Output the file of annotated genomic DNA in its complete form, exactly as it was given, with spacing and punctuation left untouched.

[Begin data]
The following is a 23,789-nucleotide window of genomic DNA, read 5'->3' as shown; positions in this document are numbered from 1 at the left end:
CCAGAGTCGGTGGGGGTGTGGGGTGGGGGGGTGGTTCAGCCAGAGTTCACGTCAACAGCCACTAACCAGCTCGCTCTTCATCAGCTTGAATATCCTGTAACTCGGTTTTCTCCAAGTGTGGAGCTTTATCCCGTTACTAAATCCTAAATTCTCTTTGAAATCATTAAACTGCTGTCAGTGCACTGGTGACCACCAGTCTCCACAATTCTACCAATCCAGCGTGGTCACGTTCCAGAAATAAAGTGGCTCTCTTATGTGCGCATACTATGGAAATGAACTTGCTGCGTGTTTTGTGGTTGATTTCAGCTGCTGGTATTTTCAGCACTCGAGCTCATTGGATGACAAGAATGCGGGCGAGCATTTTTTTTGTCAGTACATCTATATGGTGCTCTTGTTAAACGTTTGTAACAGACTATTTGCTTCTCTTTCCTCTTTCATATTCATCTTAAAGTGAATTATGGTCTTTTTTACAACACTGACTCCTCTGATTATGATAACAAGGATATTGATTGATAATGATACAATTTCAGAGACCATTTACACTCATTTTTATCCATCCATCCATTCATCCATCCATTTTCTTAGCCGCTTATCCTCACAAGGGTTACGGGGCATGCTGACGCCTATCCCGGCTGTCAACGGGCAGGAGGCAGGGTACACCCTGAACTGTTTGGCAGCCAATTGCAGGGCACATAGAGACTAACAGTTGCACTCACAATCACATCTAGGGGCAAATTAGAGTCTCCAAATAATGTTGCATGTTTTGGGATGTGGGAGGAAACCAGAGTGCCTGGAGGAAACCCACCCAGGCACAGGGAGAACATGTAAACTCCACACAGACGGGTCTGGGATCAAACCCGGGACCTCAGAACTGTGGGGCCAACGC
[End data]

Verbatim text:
The following is a 23,789-nucleotide window of genomic DNA, read 5'->3' as shown; positions in this document are numbered from 1 at the left end:
CCAGAGTCGGTGGGGGTGTGGGGTGGGGGGGTGGTTCAGCCAGAGTTCACGTCAACAGCCACTAACCAGCTCGCTCTTCATCAGCTTGAATATCCTGTAACTCGGTTTTCTCCAAGTGTGGAGCTTTATCCCGTTACTAAATCCTAAATTCTCTTTGAAATCATTAAACTGCTGTCAGTGCACTGGTGACCACCAGTCTCCACAATTCTACCAATCCAGCGTGGTCACGTTCCAGAAATAAAGTGGCTCTCTTATGTGCGCATACTATGGAAATGAACTTGCTGCGTGTTTTGTGGTTGATTTCAGCTGCTGGTATTTTCAGCACTCGAGCTCATTGGATGACAAGAATGCGGGCGAGCATTTTTTTTGTCAGTACATCTATATGGTGCTCTTGTTAAACGTTTGTAACAGACTATTTGCTTCTCTTTCCTCTTTCATATTCATCTTAAAGTGAATTATGGTCTTTTTTACAACACTGACTCCTCTGATTATGATAACAAGGATATTGATTGATAATGATACAATTTCAGAGACCATTTACACTCATTTTTATCCATCCATCCATTCATCCATCCATTTTCTTAGCCGCTTATCCTCACAAGGGTTACGGGGCATGCTGACGCCTATCCCGGCTGTCAACGGGCAGGAGGCAGGGTACACCCTGAACTGTTTGGCAGCCAATTGCAGGGCACATAGAGACTAACAGTTGCACTCACAATCACATCTAGGGGCAAATTAGAGTCTCCAAATAATGTTGCATGTTTTGGGATGTGGGAGGAAACCAGAGTGCCTGGAGGAAACCCACCCAGGCACAGGGAGAACATGTAAACTCCACACAGACGGGTCTGGGATCAAACCCGGGACCTCAGAACTGTGGGGCCAACGC